In the SR5, Trail Special Edition, and TRD Off-Road trims, the 4Runner has cloth seats with an 8-way power-adjustable driver’s seat and a 4-way manually-adjustable front passenger seat, a 40/20/40 split second-row bench, and a 50/50 split third-row bench. Cargo space can be increased by folding down the second and third rows of seats.
All of the premium variants, including the SR5 Premium, TRD Off-Road Premium, Venture Edition, and TRD Pro, include heated front seats and the same design of seats but are covered in SofTex synthetic leather. The Toyota 4Runner is equipped with an 8-inch touchscreen Entune infotainment system.
The 8-inch screen in the SR5 and Trail Edition models is paired with eight speakers, while the Premium Audio option adds Dynamic Navigation and 11 speakers. Other standard features of the 4Runner include a backup camera with a projected path, a leather-trimmed tilt/telescoping steering wheel with audio and Bluetooth controls, two 12-volt power outlets, four USB ports, and a 120-volt power outlet in the cargo area.
The Toyota Tacoma is offered with two different engines, two different transmissions, and either rear- or four-wheel drive. The SR and SR5 come standard with a 2.7-liter 4-cylinder engine producing 159 hp and 180 lb-ft of torque, mated to a 6-speed automated gearbox. This engine is available with either rear- or four-wheel drive.
The 3.5-liter V6 engine, which is available for the SR and SR5, has 278 horsepower and 265 lb-ft of torque. It is paired with either rear-wheel drive or four-wheel drive and comes with a standard 6-speed automatic transmission.
For the Tacoma TRD Sport and TRD Off-Road, the 3.5-liter V6 with the 6-speed automatic is standard, but you can still choose between rear-wheel-drive and four-wheel-drive. These cars’ four-wheel-drive configurations are compatible with the 6-speed manual gearbox.
For the Tacoma TRD Pro, you can also choose between an automatic or manual gearbox with the V6, but four-wheel drive comes standard with that version. Honestly, it seems weird that the TRD Off-Road model doesn’t come standard with four-wheel drive because who would buy a rear-drive off-road model?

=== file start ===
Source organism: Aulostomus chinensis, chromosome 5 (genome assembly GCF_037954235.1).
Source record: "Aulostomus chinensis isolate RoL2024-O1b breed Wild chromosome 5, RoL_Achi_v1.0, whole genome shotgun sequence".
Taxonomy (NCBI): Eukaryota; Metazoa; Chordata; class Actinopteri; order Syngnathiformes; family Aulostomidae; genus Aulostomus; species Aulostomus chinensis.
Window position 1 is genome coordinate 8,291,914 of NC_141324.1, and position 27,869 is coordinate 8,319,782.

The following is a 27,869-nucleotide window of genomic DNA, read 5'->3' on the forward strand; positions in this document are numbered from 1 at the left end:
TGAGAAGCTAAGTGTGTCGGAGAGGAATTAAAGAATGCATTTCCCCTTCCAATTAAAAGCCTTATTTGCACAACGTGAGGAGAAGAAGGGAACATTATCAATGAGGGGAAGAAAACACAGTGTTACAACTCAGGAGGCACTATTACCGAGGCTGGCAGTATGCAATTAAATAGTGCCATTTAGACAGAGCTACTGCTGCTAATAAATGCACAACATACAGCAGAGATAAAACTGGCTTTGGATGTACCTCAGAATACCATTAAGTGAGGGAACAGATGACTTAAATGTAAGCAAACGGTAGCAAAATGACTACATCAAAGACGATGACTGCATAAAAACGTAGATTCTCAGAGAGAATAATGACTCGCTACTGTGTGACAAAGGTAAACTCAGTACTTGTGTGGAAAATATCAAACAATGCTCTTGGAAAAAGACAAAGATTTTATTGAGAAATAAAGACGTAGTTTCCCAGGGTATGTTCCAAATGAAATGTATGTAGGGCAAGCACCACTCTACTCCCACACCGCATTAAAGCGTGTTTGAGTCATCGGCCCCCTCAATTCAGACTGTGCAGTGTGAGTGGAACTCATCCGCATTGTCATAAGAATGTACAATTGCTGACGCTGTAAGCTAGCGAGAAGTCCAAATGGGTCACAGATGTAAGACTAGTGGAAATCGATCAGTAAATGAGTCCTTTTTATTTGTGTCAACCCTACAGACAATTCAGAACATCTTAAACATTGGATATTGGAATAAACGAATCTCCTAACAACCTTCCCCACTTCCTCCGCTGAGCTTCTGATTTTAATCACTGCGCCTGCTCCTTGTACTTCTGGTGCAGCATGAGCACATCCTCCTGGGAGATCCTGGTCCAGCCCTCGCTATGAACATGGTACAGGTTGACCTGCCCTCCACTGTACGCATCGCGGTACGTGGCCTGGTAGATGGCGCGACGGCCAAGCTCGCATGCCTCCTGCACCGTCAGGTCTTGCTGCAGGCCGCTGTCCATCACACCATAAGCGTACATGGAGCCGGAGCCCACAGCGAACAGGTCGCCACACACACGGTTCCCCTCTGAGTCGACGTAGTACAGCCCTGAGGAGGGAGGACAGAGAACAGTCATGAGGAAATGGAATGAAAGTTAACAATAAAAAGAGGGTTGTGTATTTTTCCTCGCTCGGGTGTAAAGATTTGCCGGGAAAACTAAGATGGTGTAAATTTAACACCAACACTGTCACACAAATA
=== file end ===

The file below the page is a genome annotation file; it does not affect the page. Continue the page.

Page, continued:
The Toyota 4Runner has just one engine option, a 4.0-liter V6 producing 270 horsepower and 278 lb-ft of torque. In all models, this engine is paired exclusively with a 5-speed automatic gearbox. However, there is one powertrain configuration option available for certain models.
While the TRD Off-Road, TRD Off-Road Premium, Venture Special Edition, and TRD Pro come standard with four-wheel-drive, the SR5, Trail Special Edition, SR5 Premium, and Limited trim levels can be selected in either rear-wheel-drive or four-wheel-drive.
The Toyota Tacoma has a range of fuel efficiency ratings depending on the engine, gearbox, and drive arrangement, but every single one of them is better than the 4Runner. Rear-drive 4-cylinder Tacomas are rated at 20 mpg in town and 23 mpg on the highway, while rear-drive V6 trucks are rated at 19 mpg in town and 24 mpg on the highway.
When four-wheel drive is added to a 4-cylinder truck, the ratings are only reduced to 19 city and 22 highway, while four-wheel drive V6 versions receive 18 mpg (14.8 L/100 km) in the city and 22 mpg (12.5 L/100 km) on the highway. The rugged off-road models with the manual gearbox get 17 mpg (13.8 L/100 km) and 21 mpg (11.7 L/100 km), which is less than the similar truck with an automatic gearbox but better than the 4Runner.
On average, the Toyota 4Runner gets 16 mpg (14.8 L/100 km) in town and 19 mpg (12.5 L/100 km) on the highway. These figures apply to both four-wheel drive and rear-wheel drive versions.
The Tacoma comes with the Star Safety System as a standard feature. This system includes Vehicle Stability Control, Traction Control, Anti-lock Brake System with Electronic Brake-force Distribution, Brake Assist, and Smart Stop Technology. The Toyota Safety Sense system also features Dynamic Radar Cruise Control, Automatic High Beams, Lane Departure Alert, and Pre-Collision System with Pedestrian Detection.